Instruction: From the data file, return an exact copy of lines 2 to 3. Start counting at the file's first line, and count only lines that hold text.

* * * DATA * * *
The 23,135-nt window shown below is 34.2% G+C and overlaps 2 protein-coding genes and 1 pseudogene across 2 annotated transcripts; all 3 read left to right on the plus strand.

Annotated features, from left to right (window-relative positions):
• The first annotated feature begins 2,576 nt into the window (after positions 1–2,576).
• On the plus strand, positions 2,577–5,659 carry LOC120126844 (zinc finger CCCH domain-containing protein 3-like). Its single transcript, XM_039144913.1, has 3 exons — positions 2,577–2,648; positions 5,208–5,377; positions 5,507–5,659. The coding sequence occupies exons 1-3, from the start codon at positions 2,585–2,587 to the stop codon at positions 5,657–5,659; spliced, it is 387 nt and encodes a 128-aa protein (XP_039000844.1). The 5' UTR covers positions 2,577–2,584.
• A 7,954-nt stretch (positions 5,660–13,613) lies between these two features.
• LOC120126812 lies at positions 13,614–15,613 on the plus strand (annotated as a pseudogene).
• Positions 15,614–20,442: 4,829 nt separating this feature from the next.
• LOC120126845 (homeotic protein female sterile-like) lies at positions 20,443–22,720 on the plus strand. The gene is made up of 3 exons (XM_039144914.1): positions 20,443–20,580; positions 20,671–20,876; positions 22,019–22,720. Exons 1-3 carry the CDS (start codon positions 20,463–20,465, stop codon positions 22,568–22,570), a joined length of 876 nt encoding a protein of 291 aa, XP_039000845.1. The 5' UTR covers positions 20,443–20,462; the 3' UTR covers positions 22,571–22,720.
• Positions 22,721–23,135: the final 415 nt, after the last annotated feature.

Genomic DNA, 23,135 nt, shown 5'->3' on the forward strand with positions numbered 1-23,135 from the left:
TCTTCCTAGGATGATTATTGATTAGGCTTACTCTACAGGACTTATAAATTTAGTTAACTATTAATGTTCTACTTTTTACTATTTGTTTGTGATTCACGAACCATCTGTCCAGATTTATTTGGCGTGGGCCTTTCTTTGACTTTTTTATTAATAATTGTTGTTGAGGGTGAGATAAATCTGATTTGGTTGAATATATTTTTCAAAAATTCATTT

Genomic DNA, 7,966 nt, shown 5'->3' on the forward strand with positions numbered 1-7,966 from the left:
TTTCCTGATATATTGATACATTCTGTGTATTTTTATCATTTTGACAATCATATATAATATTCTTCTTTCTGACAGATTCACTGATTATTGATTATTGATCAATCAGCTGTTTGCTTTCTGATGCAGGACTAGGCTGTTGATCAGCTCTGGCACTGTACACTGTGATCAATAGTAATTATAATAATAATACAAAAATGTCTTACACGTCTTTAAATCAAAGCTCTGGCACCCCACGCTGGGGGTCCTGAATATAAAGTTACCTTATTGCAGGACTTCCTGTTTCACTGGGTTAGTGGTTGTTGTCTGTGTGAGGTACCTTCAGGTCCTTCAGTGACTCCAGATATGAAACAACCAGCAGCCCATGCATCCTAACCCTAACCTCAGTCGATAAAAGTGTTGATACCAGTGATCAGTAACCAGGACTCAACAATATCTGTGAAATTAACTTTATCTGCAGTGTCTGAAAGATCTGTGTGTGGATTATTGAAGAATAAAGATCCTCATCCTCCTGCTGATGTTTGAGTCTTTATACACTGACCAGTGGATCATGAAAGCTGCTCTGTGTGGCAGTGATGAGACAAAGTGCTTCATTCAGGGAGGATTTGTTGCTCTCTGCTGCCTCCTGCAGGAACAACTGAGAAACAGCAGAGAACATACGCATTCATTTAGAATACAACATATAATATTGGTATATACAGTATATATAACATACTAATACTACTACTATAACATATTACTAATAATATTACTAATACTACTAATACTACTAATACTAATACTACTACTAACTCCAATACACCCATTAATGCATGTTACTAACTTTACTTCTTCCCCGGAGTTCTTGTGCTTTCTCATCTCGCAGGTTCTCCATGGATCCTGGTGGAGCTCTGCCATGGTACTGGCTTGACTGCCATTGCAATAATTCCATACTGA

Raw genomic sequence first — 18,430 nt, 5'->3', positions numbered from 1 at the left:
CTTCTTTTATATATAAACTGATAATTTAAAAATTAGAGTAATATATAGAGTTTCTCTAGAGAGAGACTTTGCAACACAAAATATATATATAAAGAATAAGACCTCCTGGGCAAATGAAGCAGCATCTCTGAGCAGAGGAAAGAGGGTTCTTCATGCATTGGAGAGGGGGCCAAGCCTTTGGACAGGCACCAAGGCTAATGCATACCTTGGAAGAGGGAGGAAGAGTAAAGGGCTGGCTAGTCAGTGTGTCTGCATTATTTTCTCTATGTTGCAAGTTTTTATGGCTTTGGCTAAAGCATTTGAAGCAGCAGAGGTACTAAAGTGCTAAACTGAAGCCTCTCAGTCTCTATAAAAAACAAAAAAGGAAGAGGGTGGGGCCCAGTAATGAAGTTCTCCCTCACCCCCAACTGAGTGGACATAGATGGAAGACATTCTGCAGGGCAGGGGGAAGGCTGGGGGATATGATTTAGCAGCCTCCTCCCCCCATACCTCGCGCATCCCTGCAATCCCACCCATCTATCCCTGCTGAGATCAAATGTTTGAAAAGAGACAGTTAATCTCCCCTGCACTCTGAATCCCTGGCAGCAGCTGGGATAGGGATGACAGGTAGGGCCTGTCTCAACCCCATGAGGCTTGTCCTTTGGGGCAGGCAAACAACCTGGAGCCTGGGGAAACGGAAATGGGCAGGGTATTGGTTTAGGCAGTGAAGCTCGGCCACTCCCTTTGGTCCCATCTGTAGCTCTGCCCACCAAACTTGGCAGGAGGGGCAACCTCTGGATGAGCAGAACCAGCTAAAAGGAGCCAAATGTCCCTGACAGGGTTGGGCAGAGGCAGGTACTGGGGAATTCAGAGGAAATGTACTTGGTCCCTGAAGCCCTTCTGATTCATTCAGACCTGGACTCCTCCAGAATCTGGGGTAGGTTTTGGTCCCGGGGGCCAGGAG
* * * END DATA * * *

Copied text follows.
Annotated features, from left to right (window-relative positions):
• The first annotated feature begins 2,576 nt into the window (after positions 1–2,576).